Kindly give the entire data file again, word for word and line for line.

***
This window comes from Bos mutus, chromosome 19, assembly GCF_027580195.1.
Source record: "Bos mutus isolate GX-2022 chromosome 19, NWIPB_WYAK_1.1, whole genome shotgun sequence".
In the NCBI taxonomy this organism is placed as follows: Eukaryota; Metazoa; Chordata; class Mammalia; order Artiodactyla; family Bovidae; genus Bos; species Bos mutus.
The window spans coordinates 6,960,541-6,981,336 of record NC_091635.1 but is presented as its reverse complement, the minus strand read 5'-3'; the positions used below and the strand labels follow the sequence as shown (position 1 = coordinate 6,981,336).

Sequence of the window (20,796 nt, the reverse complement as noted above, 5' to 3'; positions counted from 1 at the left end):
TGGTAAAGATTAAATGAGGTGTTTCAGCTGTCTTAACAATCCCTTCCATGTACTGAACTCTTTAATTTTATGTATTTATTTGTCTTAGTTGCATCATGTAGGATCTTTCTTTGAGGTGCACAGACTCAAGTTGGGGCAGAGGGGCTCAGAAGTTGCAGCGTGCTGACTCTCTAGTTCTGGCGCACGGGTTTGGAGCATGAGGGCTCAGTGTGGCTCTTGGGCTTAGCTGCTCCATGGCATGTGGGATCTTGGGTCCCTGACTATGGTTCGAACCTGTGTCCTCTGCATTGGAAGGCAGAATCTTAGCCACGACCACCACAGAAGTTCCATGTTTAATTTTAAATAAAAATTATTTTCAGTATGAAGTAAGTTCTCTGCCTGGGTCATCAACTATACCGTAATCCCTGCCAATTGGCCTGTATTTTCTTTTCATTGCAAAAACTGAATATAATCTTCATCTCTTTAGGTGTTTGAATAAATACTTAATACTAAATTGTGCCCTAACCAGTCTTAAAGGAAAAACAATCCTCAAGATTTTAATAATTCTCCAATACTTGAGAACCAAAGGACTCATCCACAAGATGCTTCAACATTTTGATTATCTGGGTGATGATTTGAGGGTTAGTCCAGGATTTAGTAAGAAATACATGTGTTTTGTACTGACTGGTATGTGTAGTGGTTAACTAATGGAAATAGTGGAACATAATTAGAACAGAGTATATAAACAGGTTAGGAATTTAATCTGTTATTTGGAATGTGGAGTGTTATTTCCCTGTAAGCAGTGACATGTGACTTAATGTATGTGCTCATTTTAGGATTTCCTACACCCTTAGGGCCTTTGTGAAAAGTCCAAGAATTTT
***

This window comes from Bos mutus, chromosome 19, assembly GCF_027580195.1.
Source record: "Bos mutus isolate GX-2022 chromosome 19, NWIPB_WYAK_1.1, whole genome shotgun sequence".
In the NCBI taxonomy this organism is placed as follows: Eukaryota; Metazoa; Chordata; class Mammalia; order Artiodactyla; family Bovidae; genus Bos; species Bos mutus.
The window spans coordinates 6,960,541-6,981,336 of record NC_091635.1 but is presented as its reverse complement, the minus strand read 5'-3'; the positions used below and the strand labels follow the sequence as shown (position 1 = coordinate 6,981,336).

Sequence of the window (20,796 nt, the reverse complement as noted above, 5' to 3'; positions counted from 1 at the left end):
TGGTAAAGATTAAATGAGGTGTTTCAGCTGTCTTAACAATCCCTTCCATGTACTGAACTCTTTAATTTTATGTATTTATTTGTCTTAGTTGCATCATGTAGGATCTTTCTTTGAGGTGCACAGACTCAAGTTGGGGCAGAGGGGCTCAGAAGTTGCAGCGTGCTGACTCTCTAGTTCTGGCGCACGGGTTTGGAGCATGAGGGCTCAGTGTGGCTCTTGGGCTTAGCTGCTCCATGGCATGTGGGATCTTGGGTCCCTGACTATGGTTCGAACCTGTGTCCTCTGCATTGGAAGGCAGAATCTTAGCCACGACCACCACAGAAGTTCCATGTTTAATTTTAAATAAAAATTATTTTCAGTATGAAGTAAGTTCTCTGCCTGGGTCATCAACTATACCGTAATCCCTGCCAATTGGCCTGTATTTTCTTTTCATTGCAAAAACTGAATATAATCTTCATCTCTTTAGGTGTTTGAATAAATACTTAATACTAAATTGTGCCCTAACCAGTCTTAAAGGAAAAACAATCCTCAAGATTTTAATAATTCTCCAATACTTGAGAACCAAAGGACTCATCCACAAGATGCTTCAACATTTTGATTATCTGGGTGATGATTTGAGGGTTAGTCCAGGATTTAGTAAGAAATACATGTGTTTTGTACTGACTGGTATGTGTAGTGGTTAACTAATGGAAATAGTGGAACATAATTAGAACAGAGTATATAAACAGGTTAGGAATTTAATCTGTTATTTGGAATGTGGAGTGTTATTTCCCTGTAAGCAGTGACATGTGACTTAATGTATGTGCTCATTTTAGGATTTCCTACACCCTTAGGGCCTTTGTGAAAAGTCCAAGAATTTT